On the surface, of course, this sense of certainty has to do with the immense privilege that citizenship in Canada bestows. But not far beneath this secret self-love has to do with a rather obvious, important and permanent feature. Travelling on the back of citizenship, it finds its foundation in our constitution. All of the citizenship goods that empower the caricature find their (effective) first cause in the set of documents and unwritten conventions that bind our political community together. Statements about pride in Canadian identity are ultimately statements about the domestic structural conditions that authorize and shape it.
That structure is deeply (although as the Supreme Court of Canada’s Quebec Secession Reference³ made clear, not classically) liberal, and has been given great force judicially through the metaphor of “a living tree.” As Western liberal democracies grew, a deep constitutional divide emerged as to how (and whether) a constitution could allow its government to recognize changes in the society it governs. That is, a divisive question arose as to how the settled legal and political superstructure could account for dynamic social, economic, and (though liberals are loath to admit its existence in public life) moral sensibilities formally beyond, but in reality shot through, law and politics.
For Canada the debate was settled in 1929 by the Judicial Committee of the Privy Council, Canada’s then-final legal arbiter, in Edwards v. Attorney General for Canada, better known as the Person’s Case.⁴ Speaking for the Council, Lord Sankey delivered his famous statement that, “The British North America Act planted in Canada a living tree capable of growth and expansion within its natural limits.”⁵ That’s the metaphor for Canadian constitutionalism and thus the home of our private self-confidence. The fact that the tree is specified as living underscores Canada’s constitutional commitment to growth and change; ours is not a constitutional order forever determined by our originator’s intent. Rather, where existing legal disadvantage has in contemporary contexts come to be seen as prejudicial, the relevant law will be reformed.⁶
Violence of Erasure
The choice of a tree over other life forms is apt because the structure of branches suggests that the tree can accommodate (there’s the liberal move) a wide variety of directions for growth all at once and none of the branches are expected to look alike. Subject to what the trunk may bear, each has a space of its own in which to thrive. But of course everything turns on the reality of the trunk. All branches find roots and hence nourishment only through it. And this is precisely as Lord Sankey intended with the insufficiently discussed last half of his statement that the growth (and imperially, his use of the language “expansion”) of the living tree was always to be constrained “within its natural limits.”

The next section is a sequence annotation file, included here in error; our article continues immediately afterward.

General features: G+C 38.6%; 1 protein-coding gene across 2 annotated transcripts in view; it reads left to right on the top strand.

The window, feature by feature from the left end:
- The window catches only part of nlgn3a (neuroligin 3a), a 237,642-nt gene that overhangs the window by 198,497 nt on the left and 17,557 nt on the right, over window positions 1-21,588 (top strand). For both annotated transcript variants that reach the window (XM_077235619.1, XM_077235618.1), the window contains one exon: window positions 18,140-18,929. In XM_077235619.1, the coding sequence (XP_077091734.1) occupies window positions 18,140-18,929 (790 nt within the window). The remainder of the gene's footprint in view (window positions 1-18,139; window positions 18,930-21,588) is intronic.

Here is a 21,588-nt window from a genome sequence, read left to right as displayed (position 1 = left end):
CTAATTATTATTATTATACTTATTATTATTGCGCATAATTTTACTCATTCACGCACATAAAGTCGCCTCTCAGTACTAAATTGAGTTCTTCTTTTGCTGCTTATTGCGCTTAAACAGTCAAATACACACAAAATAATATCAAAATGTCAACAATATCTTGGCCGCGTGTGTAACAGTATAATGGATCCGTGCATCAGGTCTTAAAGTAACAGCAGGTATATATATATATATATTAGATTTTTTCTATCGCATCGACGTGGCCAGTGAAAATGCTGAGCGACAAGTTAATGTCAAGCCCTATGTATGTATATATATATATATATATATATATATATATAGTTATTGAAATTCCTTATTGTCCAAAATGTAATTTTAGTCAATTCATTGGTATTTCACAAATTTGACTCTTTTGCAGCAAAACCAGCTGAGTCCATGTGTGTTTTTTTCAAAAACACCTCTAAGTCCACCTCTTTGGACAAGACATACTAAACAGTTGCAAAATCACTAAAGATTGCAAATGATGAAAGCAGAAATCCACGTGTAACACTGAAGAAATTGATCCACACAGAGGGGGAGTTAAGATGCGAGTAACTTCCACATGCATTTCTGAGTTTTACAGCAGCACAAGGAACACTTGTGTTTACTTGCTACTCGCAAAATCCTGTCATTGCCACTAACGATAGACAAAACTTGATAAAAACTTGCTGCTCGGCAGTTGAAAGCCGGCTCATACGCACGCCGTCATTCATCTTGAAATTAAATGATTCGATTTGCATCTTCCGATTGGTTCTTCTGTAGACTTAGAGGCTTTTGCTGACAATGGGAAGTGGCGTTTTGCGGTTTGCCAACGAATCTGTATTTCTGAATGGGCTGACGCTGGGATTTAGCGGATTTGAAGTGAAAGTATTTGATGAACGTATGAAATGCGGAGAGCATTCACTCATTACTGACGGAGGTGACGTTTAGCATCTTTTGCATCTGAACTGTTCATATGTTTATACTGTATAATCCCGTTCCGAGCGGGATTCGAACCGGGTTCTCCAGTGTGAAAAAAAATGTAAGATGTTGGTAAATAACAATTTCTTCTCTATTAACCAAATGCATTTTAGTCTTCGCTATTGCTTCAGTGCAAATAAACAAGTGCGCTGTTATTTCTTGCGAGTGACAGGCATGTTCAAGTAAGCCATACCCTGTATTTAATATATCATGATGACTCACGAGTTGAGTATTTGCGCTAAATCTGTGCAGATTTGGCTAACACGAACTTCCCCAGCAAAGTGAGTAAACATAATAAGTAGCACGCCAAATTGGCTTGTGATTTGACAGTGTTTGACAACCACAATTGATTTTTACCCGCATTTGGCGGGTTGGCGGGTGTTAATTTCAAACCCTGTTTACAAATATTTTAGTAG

“Aha,” anti-imperial skeptics like me will exclaim.
For anyone concerned about power, the constraining condition necessarily raises the rather important questions of 1) what those limits are, 2) how they are justified, and 3) whether the justificatory standard invoked is the right one. And from the perspective of the status quo, those are dangerous questions for their effect is to topple the constitutional story Canada tells of itself, and thus call into question citizen confidence in the goodness of their national identity. Those questions, in like metaphor, are the lumberjack’s ax.
First, let us be clear: the limits contemplated are the hard edges of liberalism—a political community built on an anthropological premise that each of us exists independently before we exist in groups and the resulting valuation of individual autonomy as the primary political good even where other political goods are taken as being of vital importance; the concomitant problem of individuals needing certainty of security from one another’s capacity for open physical violence and for the violence of liberty deprivation; the need to vindicate the right where such transgressions occur; and a resulting necessary, shared orientation to justice. To accomplish all of this the living tree has its roots clutching a social contract struck between settler⁷ peoples at confederation in which the rule of law was sanctified and marshaled to police a hard line between public and private life. Within this story, that contract is the seed for Canada’s entire constitutional enterprise.
Question two: all of this is said to be justified because the sovereign—vested with a monopoly on the legitimate exercise of violence to enforce compliance with the right—finds its authority in this contract, the product of autonomous citizens having delegated their power upward and centrally to it.
That just leaves the third question: whether the justificatory standard of autonomous settler citizen authorization is the right one. Use of the descriptor “settler” in posing the third question is not out of place because in the contract story Canada tells, only settler peoples were invited to participate in the dialogue. Which is already to state the beginning of my answer to the question.